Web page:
After a summer of frustrating coverage, conservative movement leaders are taking aim at the Southern Poverty Law Center's most important source of influence -- the news media.

On Wednesday, a coalition of leaders from powerful conservative organizations sent a letter to news outlets, pleading with them to avoid citing the SPLC in their reporting. "All reputable news organizations should immediately stop using the SPLC's descriptions of individuals and organizations based on its obvious political prejudices," the letter says.

In recent months, and especially in the wake of the violence in Charlottesville, Va., major media outlets have cited the liberal nonprofit in their reporting on active hate groups, unfairly maligning conservative organizations that SPLC has lumped in with neo-Nazis and the Ku Klux Klan. This practice has drawn criticism from observers on both the Left and Right for years, a point the letter makes sure to emphasize in its appeal to journalists.

"The SPLC is an attack dog of the political left," leaders argue. "Having evolved from laudable origins battling the Klan in the 1970's, the SPLC has realized the profitability of defamation, churning out fundraising letters, and publishing ‘hit pieces' on conservatives to promote its agenda and pad its substantial endowment (of $319 million)."

"Anyone who opposes them, including many Protestants, Catholics, Jews, Muslims, and traditional conservatives," the letter continues, "is slandered and slapped with the ‘extremist' label or even worse, their ‘hate group' designation. At one point, the SPLC even added Dr. Ben Carson to its ‘extremist' list because of his biblical views (and only took him off the list after public outcry)."

Signatories made sure to clarify they do not believe the press intentionally cites the SPLC to target proponents of traditional values, but cited the case of Floyd Lee Corkins, who shot a security officer at the headquarters of the Family Research Council five years ago based on the SPLC's "Hate Map," to underscore the dangers of naming similar groups to that list.

"We believe the media outlets that have cited the SPLC in recent days have not intended to target mainstream political groups for violent attack," explains the letter, "but by recklessly linking the Charlottesville melee to the mainstream groups named on the SPLC website – those that advocate in the courts, the halls of Congress, and the press for the protection of conventional, Judeo-Christian values – we are left to wonder if another Floyd Lee Corkins will soon be incited to violence by this incendiary information."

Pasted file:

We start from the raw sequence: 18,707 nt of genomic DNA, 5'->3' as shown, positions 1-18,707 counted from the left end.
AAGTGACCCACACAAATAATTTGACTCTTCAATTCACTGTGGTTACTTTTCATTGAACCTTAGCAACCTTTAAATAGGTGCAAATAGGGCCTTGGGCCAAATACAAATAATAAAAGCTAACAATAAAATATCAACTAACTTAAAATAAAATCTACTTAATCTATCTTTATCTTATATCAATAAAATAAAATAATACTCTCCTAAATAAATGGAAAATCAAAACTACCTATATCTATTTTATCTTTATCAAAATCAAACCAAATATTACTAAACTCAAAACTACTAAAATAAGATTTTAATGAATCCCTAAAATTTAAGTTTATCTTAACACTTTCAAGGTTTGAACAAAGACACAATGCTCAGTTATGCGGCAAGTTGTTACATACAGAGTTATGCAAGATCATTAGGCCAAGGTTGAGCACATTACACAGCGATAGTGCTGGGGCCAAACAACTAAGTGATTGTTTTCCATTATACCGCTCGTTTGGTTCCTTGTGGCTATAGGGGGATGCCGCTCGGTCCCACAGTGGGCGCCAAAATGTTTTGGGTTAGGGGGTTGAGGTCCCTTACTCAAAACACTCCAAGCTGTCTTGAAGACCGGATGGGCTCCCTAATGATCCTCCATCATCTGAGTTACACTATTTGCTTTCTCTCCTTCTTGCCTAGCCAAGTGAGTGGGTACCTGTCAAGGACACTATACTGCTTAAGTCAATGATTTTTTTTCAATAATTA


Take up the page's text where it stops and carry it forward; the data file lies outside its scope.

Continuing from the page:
The Family Research Council, whose president Tony Perkins signed the document, galvanized other conservative movement figureheads to support their cause, including Brent Bozell of the Media Research Center, former Attorney General Ed Meese, now at the Heritage Foundation, Tea Party Patriots President Jenny Beth Martin, and more than forty other representatives from leading groups who added their signatures to the letter in solidarity.

"To associate public interest law firms and think tanks with neo-Nazis and the KKK is unconscionable," they write, "and it represents the height of irresponsible journalism to do so."

The letter asks whether journalists would run a story based on a hypothetical "Here's Where the Baby Killers are Located in Your State" map produced by a pro-life advocacy group to illustrate its argument, correctly asserting the press would never publish such an article.

The SPLC's fraudulent categorizations are prominent largely because the media continues to rely on them when attempting to report on the proliferation hate groups. By making their case to the press, these conservatives are wisely appealing to the SPLC's most powerful source of influence.

It's objectively wrong for the SPLC to associate groups such as FRC and Alliance Defending Freedom with white supremacist organizations under its broad label of hate, but if they believe traditional family values are as noxious as neo-Nazism, they are within their rights to say so. It's the media's duty, however, to assess the objectivity of their sources. The time for outlets to stop relying on the SPLC as such a source is long past due. The organization is deeply misleading, as is the treatment it receives from major news outlets.

Emily Jashinsky is a commentary writer for the Washington Examiner.